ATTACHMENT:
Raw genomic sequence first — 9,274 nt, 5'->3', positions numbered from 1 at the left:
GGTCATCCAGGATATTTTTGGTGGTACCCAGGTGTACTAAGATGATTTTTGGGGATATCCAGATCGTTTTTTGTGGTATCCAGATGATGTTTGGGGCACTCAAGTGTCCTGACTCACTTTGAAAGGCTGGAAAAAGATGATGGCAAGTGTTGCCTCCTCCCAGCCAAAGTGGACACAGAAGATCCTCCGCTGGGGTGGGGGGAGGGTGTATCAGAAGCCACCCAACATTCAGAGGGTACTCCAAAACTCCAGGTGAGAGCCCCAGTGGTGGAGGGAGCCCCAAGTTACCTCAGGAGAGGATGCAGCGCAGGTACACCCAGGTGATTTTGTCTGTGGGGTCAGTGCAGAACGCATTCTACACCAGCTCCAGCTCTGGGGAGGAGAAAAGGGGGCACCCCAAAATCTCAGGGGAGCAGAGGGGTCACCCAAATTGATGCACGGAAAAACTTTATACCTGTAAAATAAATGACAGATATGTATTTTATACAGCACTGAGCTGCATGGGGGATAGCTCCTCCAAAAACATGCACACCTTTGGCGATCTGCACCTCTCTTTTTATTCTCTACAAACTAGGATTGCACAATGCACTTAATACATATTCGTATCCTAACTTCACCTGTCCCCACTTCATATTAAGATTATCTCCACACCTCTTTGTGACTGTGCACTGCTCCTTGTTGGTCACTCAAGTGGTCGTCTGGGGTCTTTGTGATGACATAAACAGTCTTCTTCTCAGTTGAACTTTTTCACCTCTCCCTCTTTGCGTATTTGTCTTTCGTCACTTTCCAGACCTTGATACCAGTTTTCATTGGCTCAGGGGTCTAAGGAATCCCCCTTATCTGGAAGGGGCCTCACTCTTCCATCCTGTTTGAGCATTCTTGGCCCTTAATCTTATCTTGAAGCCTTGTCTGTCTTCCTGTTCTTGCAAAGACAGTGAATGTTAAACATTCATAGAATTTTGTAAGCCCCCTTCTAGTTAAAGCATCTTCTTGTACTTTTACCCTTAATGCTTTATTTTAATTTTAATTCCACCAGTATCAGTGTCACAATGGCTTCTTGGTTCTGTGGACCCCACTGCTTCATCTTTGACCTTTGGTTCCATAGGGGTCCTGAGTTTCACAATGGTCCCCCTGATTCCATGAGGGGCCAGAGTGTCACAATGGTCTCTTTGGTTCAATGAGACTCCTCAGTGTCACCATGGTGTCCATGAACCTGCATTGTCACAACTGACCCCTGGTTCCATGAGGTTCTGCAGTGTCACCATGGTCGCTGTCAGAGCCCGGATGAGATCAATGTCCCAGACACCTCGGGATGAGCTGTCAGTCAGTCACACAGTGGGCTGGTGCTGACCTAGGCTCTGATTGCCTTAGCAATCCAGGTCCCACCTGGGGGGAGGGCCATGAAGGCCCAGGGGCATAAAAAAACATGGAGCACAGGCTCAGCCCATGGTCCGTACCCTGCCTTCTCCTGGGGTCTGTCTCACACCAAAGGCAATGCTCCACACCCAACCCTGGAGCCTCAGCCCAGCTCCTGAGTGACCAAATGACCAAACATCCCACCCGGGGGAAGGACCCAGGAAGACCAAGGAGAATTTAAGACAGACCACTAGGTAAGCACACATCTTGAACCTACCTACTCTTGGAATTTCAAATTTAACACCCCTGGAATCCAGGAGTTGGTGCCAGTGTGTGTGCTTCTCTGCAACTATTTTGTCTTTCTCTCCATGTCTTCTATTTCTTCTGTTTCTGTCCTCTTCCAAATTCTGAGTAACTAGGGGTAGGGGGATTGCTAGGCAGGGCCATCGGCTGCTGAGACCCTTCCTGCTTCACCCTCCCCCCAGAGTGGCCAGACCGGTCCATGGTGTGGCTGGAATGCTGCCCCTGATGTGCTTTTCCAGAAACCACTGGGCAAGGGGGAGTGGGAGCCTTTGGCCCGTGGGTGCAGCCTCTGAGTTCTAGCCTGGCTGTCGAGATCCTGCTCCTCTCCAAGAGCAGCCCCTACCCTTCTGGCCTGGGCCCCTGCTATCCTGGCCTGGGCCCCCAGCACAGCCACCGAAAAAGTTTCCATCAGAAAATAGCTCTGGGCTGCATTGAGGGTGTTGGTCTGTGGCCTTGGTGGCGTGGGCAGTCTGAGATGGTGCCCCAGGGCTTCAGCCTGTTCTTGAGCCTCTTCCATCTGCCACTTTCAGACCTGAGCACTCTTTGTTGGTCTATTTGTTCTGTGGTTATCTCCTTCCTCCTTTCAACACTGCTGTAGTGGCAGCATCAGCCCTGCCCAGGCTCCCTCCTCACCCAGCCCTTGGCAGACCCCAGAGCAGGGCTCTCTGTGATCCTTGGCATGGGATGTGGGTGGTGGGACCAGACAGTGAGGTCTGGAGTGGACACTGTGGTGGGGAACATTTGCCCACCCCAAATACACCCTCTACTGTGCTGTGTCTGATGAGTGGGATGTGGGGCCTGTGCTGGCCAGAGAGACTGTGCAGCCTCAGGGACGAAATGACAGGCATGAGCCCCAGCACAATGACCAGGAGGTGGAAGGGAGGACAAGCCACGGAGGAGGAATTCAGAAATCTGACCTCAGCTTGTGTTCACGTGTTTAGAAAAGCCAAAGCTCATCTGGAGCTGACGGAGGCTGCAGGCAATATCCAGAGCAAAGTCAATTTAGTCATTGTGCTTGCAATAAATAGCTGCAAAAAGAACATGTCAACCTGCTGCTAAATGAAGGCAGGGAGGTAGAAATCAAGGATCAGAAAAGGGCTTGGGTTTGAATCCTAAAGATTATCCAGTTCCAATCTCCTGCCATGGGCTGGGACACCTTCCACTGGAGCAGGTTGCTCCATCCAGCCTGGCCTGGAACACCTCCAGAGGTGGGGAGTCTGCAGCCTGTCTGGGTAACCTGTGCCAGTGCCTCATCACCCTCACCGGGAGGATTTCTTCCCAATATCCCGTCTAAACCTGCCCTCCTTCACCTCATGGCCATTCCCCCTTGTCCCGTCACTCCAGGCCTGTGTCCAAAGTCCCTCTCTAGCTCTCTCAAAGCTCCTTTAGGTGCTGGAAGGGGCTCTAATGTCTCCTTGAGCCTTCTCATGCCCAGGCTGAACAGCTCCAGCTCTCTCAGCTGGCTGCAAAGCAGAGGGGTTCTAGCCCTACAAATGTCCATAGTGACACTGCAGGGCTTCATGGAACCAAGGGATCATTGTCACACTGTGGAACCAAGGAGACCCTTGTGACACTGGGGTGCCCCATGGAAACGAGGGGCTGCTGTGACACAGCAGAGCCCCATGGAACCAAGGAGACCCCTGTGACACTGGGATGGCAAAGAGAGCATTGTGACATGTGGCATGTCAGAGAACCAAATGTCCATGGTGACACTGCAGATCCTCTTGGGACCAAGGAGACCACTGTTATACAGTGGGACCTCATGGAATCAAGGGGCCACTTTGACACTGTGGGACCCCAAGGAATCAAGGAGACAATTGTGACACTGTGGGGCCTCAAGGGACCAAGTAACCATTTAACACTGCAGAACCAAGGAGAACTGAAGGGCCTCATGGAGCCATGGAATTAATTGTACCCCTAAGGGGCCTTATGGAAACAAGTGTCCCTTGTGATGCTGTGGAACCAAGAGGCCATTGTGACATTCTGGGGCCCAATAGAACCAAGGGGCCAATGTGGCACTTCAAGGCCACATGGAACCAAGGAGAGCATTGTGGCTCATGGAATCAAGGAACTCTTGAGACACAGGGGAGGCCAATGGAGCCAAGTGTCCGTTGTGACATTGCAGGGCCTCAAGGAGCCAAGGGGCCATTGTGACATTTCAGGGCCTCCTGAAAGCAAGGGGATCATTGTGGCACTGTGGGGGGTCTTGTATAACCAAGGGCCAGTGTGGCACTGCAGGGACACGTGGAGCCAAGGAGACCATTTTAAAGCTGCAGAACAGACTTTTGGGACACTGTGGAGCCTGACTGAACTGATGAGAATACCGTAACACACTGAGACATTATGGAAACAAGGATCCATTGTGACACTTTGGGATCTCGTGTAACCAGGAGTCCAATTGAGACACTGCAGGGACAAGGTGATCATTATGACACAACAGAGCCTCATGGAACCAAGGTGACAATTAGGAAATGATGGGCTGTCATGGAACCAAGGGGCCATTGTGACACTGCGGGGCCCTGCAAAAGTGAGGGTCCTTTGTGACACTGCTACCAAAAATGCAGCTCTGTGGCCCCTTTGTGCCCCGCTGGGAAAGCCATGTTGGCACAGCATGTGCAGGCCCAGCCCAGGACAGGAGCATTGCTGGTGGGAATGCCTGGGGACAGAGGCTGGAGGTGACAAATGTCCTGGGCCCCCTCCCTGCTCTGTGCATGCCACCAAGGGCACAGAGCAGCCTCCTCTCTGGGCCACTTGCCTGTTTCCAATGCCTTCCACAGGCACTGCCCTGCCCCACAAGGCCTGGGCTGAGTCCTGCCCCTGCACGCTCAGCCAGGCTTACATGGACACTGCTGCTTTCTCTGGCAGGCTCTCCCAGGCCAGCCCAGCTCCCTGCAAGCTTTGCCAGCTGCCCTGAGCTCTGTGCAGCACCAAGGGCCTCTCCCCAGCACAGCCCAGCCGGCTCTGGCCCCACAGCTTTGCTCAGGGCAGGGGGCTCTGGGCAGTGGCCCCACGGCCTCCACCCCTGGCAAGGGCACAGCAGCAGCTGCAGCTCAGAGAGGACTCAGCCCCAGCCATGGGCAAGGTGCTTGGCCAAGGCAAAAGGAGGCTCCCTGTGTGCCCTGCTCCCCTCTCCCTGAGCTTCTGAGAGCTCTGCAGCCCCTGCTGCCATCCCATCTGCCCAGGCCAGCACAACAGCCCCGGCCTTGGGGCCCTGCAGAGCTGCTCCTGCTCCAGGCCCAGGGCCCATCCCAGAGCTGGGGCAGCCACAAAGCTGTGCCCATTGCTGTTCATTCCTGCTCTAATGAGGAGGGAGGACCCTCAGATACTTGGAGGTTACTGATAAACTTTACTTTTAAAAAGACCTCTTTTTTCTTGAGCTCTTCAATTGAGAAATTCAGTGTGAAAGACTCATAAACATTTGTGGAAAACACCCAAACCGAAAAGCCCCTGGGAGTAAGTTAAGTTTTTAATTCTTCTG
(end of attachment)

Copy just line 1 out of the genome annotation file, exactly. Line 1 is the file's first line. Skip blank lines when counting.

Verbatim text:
Raw genomic sequence first — 9,274 nt, 5'->3', positions numbered from 1 at the left: